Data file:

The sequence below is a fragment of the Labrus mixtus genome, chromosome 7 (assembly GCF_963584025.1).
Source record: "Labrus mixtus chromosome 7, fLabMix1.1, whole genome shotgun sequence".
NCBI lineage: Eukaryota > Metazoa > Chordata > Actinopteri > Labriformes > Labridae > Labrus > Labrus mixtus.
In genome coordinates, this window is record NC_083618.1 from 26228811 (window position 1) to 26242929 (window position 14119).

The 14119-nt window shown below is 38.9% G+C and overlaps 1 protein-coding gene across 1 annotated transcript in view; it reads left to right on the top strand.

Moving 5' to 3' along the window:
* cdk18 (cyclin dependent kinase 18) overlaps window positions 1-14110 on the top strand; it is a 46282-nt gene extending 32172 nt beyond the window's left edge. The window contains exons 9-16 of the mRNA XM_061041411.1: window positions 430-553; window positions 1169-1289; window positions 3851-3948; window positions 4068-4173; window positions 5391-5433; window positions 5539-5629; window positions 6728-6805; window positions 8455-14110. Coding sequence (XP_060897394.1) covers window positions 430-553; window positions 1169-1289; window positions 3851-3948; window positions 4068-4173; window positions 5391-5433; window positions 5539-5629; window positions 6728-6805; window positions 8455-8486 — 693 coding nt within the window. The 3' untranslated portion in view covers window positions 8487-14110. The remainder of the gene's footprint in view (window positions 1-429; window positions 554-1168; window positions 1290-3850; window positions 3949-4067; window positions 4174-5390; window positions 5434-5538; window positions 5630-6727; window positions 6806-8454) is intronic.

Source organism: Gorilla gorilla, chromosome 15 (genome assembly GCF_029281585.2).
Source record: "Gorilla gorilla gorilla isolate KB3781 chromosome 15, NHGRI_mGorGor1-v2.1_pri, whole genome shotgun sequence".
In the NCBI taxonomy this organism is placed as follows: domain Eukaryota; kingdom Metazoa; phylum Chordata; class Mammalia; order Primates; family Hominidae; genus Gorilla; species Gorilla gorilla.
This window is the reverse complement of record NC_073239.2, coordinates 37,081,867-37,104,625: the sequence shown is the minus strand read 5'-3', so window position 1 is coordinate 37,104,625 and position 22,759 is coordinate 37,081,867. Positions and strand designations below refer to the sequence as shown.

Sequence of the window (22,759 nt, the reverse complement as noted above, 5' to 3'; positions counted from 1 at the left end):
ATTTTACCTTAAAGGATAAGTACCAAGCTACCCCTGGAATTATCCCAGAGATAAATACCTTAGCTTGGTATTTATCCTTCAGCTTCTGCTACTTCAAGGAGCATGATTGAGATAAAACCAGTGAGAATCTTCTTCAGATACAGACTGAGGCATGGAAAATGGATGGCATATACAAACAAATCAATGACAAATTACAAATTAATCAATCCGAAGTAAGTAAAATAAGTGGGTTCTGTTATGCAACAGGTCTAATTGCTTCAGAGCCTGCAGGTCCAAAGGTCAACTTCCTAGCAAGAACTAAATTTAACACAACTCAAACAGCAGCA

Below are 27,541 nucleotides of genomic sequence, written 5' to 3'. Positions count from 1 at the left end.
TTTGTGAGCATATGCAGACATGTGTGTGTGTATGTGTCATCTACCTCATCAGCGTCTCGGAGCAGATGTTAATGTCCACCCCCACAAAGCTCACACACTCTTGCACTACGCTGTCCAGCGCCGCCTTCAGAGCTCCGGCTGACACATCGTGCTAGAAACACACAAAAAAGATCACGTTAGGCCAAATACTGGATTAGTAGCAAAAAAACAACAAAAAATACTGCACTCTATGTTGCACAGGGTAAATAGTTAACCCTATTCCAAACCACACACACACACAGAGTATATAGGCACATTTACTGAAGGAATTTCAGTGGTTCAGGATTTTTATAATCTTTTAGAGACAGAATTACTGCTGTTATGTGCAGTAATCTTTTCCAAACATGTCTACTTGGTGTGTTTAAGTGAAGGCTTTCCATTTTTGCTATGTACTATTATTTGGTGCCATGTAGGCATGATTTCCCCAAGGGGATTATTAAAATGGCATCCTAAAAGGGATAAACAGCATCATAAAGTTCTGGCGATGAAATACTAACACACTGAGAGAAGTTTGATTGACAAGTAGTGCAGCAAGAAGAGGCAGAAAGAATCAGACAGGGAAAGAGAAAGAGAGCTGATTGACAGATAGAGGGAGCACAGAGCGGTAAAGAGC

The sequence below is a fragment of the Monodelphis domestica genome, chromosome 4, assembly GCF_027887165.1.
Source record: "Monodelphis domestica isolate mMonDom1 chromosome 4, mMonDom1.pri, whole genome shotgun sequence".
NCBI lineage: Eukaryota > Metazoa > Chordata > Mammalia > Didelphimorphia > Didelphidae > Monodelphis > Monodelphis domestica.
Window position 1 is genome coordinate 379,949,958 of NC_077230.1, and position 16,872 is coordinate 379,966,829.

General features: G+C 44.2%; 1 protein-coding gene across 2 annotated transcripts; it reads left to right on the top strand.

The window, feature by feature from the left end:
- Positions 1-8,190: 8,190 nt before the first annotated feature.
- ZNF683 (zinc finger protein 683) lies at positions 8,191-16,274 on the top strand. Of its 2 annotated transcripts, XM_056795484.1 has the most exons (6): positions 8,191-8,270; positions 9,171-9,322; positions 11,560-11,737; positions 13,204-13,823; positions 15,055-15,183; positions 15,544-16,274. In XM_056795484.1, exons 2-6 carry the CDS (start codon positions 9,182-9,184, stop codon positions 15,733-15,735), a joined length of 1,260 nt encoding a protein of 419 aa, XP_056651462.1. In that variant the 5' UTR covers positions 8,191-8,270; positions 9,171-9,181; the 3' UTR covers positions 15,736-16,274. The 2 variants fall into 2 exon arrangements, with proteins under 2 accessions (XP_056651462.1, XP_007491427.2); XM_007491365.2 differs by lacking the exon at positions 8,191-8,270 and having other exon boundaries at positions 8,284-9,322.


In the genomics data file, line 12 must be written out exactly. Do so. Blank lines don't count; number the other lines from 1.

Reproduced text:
Sequence of the window (22,759 nt, the reverse complement as noted above, 5' to 3'; positions counted from 1 at the left end):